Oct 25, 2016

What is Octopus Energy?

2 min
Following the news that Octopus Energy is working alongside London-based

Following the news that Octopus Energy is working alongside London-based Arsenal football club, we take a deeper look at the company, what it does, and who’s in charge.

Octopus Energy was founded by Greg Jackson and is the UK's largest solar energy investor. It has now become Arsenal’s official UK energy partner. This change will mean that the Emirates Stadium (which seats over 60,000 people) will be powered by renewable energy. The energy company will receive branding rights for all of the domestic fixtures played at the Emirates in an attempt to widen the businesses reach.

“We are delighted to be partnering with Octopus Energy, who become our first official energy partner. This partnership with Octopus is a positive step towards improving our contribution to environmental sustainability. We will be working closely with them to develop renewable power supplies, as well as providing special offers for Arsenal fans in the UK. We look forward to supporting Octopus Energy in the growth of their business,” said Vinai Venkatesham, Chief Commercial Officer for Arsenal football club, speaking on the club’s website.

In 2011, Octopus Energy built its first solar generation plant. Since then, it has gone on to build over 150 solar farms throughout the United Kingdom, as well as another 66 projects across France.

The solar farms that Octopus Energy has funded generate more than 40 percent of all of the UK’s large scale solar. This is enough to power over a quarter of a million homes. The company has a solar farm in Tiverton in Devon that generates enough power for over 12,000 customers’ homes.

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May 13, 2021

All but two UK regions failing on school energy efficiency

Dominic Ellis
2 min
Yorkshire & the Humber and the North East are the only UK regions where schools have collectively reduced how much they spend on energy per pupil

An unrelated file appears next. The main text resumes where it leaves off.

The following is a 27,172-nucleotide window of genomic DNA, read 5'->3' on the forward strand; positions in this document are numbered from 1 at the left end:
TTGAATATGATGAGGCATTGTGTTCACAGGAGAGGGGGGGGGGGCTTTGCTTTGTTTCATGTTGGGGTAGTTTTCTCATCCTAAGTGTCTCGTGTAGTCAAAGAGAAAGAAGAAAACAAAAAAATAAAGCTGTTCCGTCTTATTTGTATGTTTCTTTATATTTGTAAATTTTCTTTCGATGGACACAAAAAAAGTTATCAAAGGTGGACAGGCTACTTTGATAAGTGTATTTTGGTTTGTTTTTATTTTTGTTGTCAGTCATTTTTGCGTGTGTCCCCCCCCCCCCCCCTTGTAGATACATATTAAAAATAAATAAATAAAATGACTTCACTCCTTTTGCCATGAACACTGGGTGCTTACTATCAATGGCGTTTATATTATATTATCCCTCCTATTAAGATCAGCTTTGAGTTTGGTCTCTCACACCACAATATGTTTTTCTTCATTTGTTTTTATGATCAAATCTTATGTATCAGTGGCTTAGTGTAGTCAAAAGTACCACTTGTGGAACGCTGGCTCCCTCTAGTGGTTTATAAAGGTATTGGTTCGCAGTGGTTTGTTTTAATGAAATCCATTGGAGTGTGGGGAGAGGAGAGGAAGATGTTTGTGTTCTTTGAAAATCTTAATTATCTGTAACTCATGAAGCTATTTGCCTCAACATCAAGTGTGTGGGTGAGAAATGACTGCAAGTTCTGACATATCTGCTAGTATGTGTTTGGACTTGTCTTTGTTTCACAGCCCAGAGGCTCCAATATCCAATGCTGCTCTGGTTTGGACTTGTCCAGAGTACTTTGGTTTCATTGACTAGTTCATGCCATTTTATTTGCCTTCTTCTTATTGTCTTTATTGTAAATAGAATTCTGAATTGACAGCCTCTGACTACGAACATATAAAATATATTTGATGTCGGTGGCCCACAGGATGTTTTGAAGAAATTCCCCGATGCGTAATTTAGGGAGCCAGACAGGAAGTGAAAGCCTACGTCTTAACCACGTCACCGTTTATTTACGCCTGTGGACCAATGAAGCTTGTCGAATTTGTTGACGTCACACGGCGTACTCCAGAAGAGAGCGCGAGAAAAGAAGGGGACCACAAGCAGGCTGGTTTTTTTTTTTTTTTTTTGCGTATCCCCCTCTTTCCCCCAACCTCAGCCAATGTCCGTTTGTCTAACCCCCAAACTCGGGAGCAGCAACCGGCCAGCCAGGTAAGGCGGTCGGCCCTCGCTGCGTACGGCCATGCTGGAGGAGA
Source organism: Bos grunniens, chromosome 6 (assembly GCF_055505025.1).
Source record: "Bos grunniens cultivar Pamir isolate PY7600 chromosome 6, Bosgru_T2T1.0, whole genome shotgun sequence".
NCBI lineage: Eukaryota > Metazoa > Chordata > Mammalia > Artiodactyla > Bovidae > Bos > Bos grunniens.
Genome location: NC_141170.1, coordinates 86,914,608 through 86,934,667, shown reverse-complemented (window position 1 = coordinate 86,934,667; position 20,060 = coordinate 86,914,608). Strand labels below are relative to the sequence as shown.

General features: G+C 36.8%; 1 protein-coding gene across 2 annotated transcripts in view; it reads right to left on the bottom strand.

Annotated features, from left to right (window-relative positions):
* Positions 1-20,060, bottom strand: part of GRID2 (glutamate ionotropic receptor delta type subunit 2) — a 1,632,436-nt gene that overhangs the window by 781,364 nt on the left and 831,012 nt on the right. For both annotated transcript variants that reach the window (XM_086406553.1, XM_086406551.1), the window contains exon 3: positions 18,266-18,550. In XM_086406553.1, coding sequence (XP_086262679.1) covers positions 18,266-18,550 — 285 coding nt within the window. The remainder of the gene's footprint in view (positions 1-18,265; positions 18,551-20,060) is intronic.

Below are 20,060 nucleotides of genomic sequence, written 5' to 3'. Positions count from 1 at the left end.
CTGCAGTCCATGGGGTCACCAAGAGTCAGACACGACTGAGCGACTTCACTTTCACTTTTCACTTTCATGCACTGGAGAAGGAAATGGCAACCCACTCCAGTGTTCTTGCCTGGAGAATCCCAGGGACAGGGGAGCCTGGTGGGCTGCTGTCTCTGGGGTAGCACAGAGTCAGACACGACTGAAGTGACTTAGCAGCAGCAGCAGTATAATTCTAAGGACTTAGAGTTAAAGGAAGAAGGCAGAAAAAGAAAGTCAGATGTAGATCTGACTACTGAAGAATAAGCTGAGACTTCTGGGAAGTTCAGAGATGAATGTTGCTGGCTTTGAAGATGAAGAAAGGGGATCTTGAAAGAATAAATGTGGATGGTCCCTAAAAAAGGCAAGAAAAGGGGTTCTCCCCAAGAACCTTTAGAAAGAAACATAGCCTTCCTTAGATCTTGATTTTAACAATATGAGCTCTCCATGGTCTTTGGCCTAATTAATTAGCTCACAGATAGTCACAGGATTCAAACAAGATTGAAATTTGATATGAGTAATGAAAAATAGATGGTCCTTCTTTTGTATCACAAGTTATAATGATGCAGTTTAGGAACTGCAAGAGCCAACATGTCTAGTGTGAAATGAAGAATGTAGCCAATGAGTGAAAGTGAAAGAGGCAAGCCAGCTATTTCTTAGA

Most schools are still "treading water" on implementing energy efficient technology, according to new analysis of Government data from eLight.

Yorkshire & the Humber and the North East are the only regions where schools have collectively reduced how much they spend on energy per pupil, cutting expenditure by 4.4% and 0.9% respectively. Every other region of England increased its average energy expenditure per pupil, with schools in Inner London doing so by as much as 23.5%.

According to The Carbon Trust, energy bills in UK schools amount to £543 million per year, with 50% of a school’s total electricity cost being lighting. If every school in the UK implemented any type of energy efficient technology, over £100 million could be saved each year.

Harvey Sinclair, CEO of eEnergy, eLight’s parent company, said the figures demonstrate an uncomfortable truth for the education sector – namely that most schools are still treading water on the implementation of energy efficient technology. Energy efficiency could make a huge difference to meeting net zero ambitions, but most schools are still lagging behind.

“The solutions exist, but they are not being deployed fast enough," he said. "For example, we’ve made great progress in upgrading schools to energy-efficient LED lighting, but with 80% of schools yet to make the switch, there’s an enormous opportunity to make a collective reduction in carbon footprint and save a lot of money on energy bills. Our model means the entire project is financed, doesn’t require any upfront expenditure, and repayments are more than covered by the energy savings made."

He said while it has worked with over 300 schools, most are still far too slow to commit. "We are urging them to act with greater urgency because climate change won’t wait, and the need for action gets more pressing every year. The education sector has an important part to play in that and pupils around the country expect their schools to do so – there is still a huge job to be done."

North Yorkshire County Council is benefiting from the Public Sector Decarbonisation Scheme, which has so far awarded nearly £1bn for energy efficiency and heat decarbonisation projects around the country, and Craven schools has reportedly made a successful £2m bid (click here).

The Department for Education has issued 13 tips for reducing energy and water use in schools.

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